I'm new to D&D and am playing a 5e campaign as a Paladin with a focus on Dex rather than Str; I am considering multi-classing into Fighter to get the two-weapon fighting style, per some of the suggestions in this answer and associated comments. I also just like the idea of dual-wielding finesse weapons (perhaps a whip and a rapier) per the Rule of Cool.
Thematically, however, I would like my character to be interested in protecting others during combat whenever possible. So I like the idea of adopting the Paladin's protective fighting style, but since that style has no effect without a shield, the choice would be at odds with the dual-wielding I'd like to do.
One option would be to take the Sentinel feat, which is somewhat similar to the protective fighting style, except that it is offensive (providing an opportunity for attacks using a reflex action) rather than defensive.
What I really want is a game mechanic that would allow my character to defend others against incoming attacks without using a shield; to return to the whip example, perhaps this would mean using the whip, Indian Jones style, to interrupt an attacker before they can complete their attack. Ideally, I would like a feat or a fighting style that would do something like this:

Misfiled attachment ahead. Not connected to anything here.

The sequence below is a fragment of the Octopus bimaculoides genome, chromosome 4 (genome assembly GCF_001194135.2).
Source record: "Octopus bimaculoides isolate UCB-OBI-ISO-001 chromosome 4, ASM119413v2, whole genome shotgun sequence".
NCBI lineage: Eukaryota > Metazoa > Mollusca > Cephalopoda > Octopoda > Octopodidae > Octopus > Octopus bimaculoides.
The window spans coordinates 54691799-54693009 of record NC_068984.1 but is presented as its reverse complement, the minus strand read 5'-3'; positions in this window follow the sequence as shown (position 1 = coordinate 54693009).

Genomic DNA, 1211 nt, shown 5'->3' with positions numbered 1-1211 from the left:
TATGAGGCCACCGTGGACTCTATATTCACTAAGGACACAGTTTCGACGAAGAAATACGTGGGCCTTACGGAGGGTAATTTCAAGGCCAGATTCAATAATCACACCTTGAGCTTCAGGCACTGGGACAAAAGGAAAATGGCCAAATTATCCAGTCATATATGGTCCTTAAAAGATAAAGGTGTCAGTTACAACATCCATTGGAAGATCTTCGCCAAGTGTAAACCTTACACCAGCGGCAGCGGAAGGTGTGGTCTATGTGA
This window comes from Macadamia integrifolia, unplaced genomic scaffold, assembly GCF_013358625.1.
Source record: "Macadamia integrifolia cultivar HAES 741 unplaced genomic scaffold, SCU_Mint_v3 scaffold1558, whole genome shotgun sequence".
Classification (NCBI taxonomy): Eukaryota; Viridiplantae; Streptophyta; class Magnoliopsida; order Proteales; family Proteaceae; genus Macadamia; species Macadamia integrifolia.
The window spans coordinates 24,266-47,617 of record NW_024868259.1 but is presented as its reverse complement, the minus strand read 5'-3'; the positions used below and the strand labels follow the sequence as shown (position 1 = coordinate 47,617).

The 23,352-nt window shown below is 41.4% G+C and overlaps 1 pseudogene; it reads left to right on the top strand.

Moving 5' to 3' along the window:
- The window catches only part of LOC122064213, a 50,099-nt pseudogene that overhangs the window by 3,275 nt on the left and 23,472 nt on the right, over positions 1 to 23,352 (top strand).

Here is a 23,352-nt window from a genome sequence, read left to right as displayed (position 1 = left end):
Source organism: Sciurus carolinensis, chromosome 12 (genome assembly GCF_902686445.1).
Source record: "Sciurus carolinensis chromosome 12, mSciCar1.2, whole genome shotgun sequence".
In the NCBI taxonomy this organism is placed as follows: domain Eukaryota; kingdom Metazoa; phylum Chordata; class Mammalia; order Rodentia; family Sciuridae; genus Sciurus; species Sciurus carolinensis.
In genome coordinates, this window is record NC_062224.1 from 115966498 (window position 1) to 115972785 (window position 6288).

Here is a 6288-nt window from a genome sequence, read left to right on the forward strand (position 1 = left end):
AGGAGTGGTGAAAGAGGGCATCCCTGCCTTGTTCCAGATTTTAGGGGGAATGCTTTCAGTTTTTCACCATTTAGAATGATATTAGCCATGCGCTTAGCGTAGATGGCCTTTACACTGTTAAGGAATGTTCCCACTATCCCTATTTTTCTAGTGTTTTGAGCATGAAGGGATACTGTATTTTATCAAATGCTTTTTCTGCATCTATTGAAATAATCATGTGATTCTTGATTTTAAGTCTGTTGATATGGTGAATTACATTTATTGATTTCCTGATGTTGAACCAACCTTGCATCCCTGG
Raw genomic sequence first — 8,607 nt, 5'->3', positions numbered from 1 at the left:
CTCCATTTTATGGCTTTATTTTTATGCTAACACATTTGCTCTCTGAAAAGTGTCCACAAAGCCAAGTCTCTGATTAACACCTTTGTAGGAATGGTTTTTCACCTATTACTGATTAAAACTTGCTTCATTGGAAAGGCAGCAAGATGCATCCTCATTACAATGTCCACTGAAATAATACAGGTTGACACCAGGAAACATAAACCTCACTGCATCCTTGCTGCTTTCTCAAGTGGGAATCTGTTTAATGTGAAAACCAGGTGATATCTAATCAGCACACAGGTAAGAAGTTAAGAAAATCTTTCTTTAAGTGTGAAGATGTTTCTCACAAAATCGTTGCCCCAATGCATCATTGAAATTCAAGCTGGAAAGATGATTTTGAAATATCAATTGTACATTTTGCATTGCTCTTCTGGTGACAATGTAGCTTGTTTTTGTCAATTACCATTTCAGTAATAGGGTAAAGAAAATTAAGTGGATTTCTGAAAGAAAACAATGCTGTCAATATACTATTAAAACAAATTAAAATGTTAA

When a creature within range of a melee weapon you are wielding attacks a target you can see (other than you), you can use your reaction to impose disadvantage on the attack roll.
This is just the protective fighting style but with a range determined by the weapon used to perform the defensive action and without the requirement for a shield. It also swaps "can see" versus "in range" requirements for the attacker and the target, since the idea is to somehow stop the attacker rather than to thrust a shield in front of the target. In particular, this prevents using the mechanic to do wuxia-style "blocking" of incoming projectiles.
My DM seems pretty amenable to variant rules and homebrew options, but he's also new to D&D, so neither of us have any experience making sure these sorts of options are well balanced and fair, nor do we know what other pitfalls there might be in making up the rules as we go along.
Is my proposed rule variant "broken" or unbalanced in some way? How do I decide whether this should be a new feat or an alternative fighting style? Is there any already-existing mechanic that accomplishes the same goals so that I can avoid having to write my own mechanic?